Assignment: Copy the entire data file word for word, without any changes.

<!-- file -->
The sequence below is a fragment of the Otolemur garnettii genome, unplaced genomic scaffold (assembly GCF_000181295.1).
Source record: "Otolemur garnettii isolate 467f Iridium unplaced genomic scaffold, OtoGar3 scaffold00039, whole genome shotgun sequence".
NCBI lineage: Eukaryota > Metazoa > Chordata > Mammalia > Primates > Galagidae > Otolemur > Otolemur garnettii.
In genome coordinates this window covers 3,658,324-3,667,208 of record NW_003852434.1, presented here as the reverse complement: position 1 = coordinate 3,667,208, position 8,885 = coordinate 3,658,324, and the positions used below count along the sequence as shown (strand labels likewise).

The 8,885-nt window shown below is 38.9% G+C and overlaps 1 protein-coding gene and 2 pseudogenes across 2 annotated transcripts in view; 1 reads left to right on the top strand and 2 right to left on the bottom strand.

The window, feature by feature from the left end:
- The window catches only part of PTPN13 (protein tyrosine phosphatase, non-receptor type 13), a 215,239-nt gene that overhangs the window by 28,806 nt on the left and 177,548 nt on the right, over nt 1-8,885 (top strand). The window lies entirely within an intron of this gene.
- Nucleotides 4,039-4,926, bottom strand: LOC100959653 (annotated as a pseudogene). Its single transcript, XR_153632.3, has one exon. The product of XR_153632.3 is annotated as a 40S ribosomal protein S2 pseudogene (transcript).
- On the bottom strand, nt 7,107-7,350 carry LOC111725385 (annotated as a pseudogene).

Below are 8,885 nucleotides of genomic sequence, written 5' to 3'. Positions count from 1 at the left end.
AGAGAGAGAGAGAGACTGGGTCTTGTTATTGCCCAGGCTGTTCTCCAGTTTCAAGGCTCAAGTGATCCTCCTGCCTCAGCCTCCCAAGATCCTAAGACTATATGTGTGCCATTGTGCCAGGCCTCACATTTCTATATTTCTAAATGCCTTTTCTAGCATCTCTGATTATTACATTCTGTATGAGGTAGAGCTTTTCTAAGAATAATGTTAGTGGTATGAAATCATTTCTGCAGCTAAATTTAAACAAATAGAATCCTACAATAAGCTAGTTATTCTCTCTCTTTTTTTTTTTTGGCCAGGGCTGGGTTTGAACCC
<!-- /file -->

The sequence below is a fragment of the Otolemur garnettii genome, unplaced genomic scaffold (assembly GCF_000181295.1).
Source record: "Otolemur garnettii isolate 467f Iridium unplaced genomic scaffold, OtoGar3 scaffold00039, whole genome shotgun sequence".
NCBI lineage: Eukaryota > Metazoa > Chordata > Mammalia > Primates > Galagidae > Otolemur > Otolemur garnettii.
In genome coordinates this window covers 3,658,324-3,667,208 of record NW_003852434.1, presented here as the reverse complement: position 1 = coordinate 3,667,208, position 8,885 = coordinate 3,658,324, and the positions used below count along the sequence as shown (strand labels likewise).

The 8,885-nt window shown below is 38.9% G+C and overlaps 1 protein-coding gene and 2 pseudogenes across 2 annotated transcripts in view; 1 reads left to right on the top strand and 2 right to left on the bottom strand.

The window, feature by feature from the left end:
- The window catches only part of PTPN13 (protein tyrosine phosphatase, non-receptor type 13), a 215,239-nt gene that overhangs the window by 28,806 nt on the left and 177,548 nt on the right, over nt 1-8,885 (top strand). The window lies entirely within an intron of this gene.
- Nucleotides 4,039-4,926, bottom strand: LOC100959653 (annotated as a pseudogene). Its single transcript, XR_153632.3, has one exon. The product of XR_153632.3 is annotated as a 40S ribosomal protein S2 pseudogene (transcript).
- On the bottom strand, nt 7,107-7,350 carry LOC111725385 (annotated as a pseudogene).

Below are 8,885 nucleotides of genomic sequence, written 5' to 3'. Positions count from 1 at the left end.
AGAGAGAGAGAGAGACTGGGTCTTGTTATTGCCCAGGCTGTTCTCCAGTTTCAAGGCTCAAGTGATCCTCCTGCCTCAGCCTCCCAAGATCCTAAGACTATATGTGTGCCATTGTGCCAGGCCTCACATTTCTATATTTCTAAATGCCTTTTCTAGCATCTCTGATTATTACATTCTGTATGAGGTAGAGCTTTTCTAAGAATAATGTTAGTGGTATGAAATCATTTCTGCAGCTAAATTTAAACAAATAGAATCCTACAATAAGCTAGTTATTCTCTCTCTTTTTTTTTTTTGGCCAGGGCTGGGTTTGAACCC